Caffeine in Chai Tea & Chai Lattes
You probably noticed we did not include Masala Chai in the above chart about caffeine in tea. Mostly, that's because we do not want to be reductive, so we are giving it its own chart below.
The caffeine content of your chai is going to depend on a lot of factors:
- What is the ratio of tea to spices in your chai recipe?
- Are you drinking your chai as a regular infusion of 5-8g in about 16oz of water?
- Is your chai a concentrate that was steeped for a long period of time and then reduced?
Assuming that your chai is about a half/half ratio of tea to spices, we can infer that a regular infusion of chai would have about half the caffeine of a regular black tea, or 11-24mg. However, there's one big factor that we haven't addressed yet: the length of your infusion will change the amount of caffeine in your tea.
Studies show that while the majority of caffeine in tea is released in the first 3 minutes of steeping, caffeine is still released after those initial minutes with the curve beginning to level out around 10 minutes. In an infusion of the same Huiming green tea, a 4.5 minute steep in 1 cup of water released 13mg of caffeine while a 10 minute steep released 21mg. Comparing that to our 16oz to-go cups in the chart above, the 4.5 minute steep would contain about 26mg while the 10 minute steep would contain about 42mg, not quite double the caffeine in a little over double the time! Because of this, the caffeine content of a chai concentrate like the one we use at our Tea Bar for chai lattes is going to be higher than a regular cup of chai at a one-to-one ratio.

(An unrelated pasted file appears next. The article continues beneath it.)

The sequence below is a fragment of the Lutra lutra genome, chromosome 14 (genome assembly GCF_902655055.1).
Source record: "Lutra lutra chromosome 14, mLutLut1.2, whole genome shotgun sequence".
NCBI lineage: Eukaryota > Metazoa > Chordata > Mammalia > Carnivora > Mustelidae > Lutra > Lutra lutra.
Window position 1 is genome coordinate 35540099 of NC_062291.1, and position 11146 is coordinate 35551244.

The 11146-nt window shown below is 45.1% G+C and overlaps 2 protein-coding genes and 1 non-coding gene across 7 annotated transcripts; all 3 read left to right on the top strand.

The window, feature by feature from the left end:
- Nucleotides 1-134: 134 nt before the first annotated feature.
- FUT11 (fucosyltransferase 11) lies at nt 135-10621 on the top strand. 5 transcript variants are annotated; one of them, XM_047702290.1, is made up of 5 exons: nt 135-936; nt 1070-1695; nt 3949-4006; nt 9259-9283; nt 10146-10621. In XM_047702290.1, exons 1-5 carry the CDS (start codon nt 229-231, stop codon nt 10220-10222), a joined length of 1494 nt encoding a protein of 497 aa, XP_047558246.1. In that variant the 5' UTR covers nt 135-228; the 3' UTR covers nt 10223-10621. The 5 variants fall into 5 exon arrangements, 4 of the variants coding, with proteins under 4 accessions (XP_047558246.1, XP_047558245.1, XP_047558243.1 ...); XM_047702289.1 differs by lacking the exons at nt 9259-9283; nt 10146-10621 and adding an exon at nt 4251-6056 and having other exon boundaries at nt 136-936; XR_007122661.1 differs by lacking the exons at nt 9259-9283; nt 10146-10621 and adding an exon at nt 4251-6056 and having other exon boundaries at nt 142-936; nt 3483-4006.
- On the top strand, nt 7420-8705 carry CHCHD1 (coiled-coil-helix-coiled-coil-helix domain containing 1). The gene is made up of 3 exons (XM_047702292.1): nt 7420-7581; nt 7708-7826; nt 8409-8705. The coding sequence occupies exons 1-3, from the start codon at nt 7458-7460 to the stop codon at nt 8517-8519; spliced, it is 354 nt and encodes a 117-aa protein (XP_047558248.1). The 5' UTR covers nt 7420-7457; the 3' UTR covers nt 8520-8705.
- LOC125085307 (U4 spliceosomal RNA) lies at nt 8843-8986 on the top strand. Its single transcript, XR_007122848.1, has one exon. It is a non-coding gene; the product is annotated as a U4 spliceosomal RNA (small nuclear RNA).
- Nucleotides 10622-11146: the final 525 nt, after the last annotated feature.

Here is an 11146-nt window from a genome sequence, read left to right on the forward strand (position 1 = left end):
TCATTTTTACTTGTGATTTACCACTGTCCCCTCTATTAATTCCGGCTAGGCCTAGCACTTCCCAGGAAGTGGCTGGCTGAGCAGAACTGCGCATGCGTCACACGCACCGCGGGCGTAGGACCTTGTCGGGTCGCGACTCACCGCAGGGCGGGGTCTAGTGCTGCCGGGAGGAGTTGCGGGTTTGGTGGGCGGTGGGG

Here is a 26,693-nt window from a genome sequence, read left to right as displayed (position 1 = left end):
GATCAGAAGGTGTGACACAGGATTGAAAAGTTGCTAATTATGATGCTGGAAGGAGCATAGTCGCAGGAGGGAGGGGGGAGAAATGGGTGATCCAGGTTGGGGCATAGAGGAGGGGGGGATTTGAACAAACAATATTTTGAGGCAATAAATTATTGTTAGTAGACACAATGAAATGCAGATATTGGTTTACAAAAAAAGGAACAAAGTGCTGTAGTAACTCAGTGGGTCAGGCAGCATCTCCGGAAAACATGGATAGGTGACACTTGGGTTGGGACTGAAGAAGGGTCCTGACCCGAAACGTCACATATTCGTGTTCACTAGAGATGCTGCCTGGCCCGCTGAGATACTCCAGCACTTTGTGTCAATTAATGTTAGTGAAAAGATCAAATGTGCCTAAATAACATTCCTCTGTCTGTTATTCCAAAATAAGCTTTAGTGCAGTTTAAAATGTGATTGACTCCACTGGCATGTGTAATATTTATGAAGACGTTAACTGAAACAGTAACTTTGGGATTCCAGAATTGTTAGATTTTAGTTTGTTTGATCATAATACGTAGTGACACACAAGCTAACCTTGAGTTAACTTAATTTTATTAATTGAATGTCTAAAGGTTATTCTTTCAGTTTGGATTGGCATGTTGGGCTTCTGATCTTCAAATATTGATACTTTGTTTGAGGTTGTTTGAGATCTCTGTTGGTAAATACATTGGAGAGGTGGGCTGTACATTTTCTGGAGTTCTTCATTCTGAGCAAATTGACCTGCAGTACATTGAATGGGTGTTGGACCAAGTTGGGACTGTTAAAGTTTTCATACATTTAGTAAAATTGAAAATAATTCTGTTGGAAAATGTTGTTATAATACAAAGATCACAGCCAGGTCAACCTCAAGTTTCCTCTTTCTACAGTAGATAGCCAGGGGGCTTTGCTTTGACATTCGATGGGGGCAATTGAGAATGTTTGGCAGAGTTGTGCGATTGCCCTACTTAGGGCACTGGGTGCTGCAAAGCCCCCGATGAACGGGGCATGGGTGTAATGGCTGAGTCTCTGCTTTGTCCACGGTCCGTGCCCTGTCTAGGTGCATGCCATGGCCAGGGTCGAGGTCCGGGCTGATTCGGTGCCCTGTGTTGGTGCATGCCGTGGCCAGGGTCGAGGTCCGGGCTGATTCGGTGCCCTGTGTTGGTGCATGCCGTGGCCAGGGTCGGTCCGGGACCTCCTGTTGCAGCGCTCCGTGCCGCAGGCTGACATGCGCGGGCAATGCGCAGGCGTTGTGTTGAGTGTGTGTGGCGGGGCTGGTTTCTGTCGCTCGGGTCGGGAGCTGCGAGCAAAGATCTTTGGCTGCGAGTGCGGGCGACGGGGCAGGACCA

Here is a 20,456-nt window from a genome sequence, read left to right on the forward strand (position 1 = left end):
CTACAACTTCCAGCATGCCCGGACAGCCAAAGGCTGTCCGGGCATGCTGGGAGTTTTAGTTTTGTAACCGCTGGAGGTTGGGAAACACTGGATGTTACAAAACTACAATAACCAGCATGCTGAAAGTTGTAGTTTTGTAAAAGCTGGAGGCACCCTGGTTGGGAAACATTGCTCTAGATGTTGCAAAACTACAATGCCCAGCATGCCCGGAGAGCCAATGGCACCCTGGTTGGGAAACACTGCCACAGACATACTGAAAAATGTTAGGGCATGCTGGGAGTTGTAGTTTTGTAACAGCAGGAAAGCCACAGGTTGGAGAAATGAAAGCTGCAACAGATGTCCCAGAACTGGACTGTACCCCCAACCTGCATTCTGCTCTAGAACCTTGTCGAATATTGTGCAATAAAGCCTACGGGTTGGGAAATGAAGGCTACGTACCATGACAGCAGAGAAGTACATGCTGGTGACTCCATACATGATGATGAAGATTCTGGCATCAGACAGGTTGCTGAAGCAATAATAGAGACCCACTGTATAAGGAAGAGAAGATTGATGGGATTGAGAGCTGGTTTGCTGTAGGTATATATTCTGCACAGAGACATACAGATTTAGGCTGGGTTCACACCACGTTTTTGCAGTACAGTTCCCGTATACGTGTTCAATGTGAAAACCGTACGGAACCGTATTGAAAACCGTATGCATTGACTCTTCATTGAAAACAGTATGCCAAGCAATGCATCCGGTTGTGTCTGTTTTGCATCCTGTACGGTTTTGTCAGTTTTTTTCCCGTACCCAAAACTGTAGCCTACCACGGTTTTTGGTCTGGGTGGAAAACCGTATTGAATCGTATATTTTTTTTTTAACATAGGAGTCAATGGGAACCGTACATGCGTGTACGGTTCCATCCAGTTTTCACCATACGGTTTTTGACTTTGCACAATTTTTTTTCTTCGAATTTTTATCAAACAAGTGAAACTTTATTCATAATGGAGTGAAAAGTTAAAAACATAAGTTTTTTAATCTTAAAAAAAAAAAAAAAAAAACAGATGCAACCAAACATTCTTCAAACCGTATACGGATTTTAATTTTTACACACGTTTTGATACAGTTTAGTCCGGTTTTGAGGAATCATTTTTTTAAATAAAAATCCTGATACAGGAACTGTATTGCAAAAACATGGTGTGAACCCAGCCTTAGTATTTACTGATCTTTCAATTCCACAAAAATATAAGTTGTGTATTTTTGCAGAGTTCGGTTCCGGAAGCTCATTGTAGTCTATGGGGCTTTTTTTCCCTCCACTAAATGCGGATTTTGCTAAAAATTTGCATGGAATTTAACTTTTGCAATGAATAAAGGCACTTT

But things are about to get complicated again because chai concentrate is generally served with milk to make what we call a chai latte, while a regular infusion of chai would be drunk black or slightly sweetened... so we can't do a simple one-to-one comparison.
Ready to tear your hair out yet? (If so, the main takeaway here is that Masala Chai tea has caffeine, and if you want a caffeine-free substitute we recommend Saratoga Red Chai!)
Still, we will do our best to break down for you the ranges of caffeine in chai based on how you are consuming the beverage in the chart below!
*Approximate caffeine levels based on standard latte concentrates and proportions; caffeine levels will vary based on steep time and ratio of concentrate to milk.
Gascoyne, K., Marchand, F., & Desharnais, J. (2013). Tea: History, Terroirs, Varieties (Second ed.). Firefly Books.
USDA. (n.d.). FoodData Central - Tea, hot, chai, with milk. FoodData Central. Retrieved February 25, 2021, from https://fdc.nal.usda.gov/fdc-app.html#/food-details/1104278/nutrients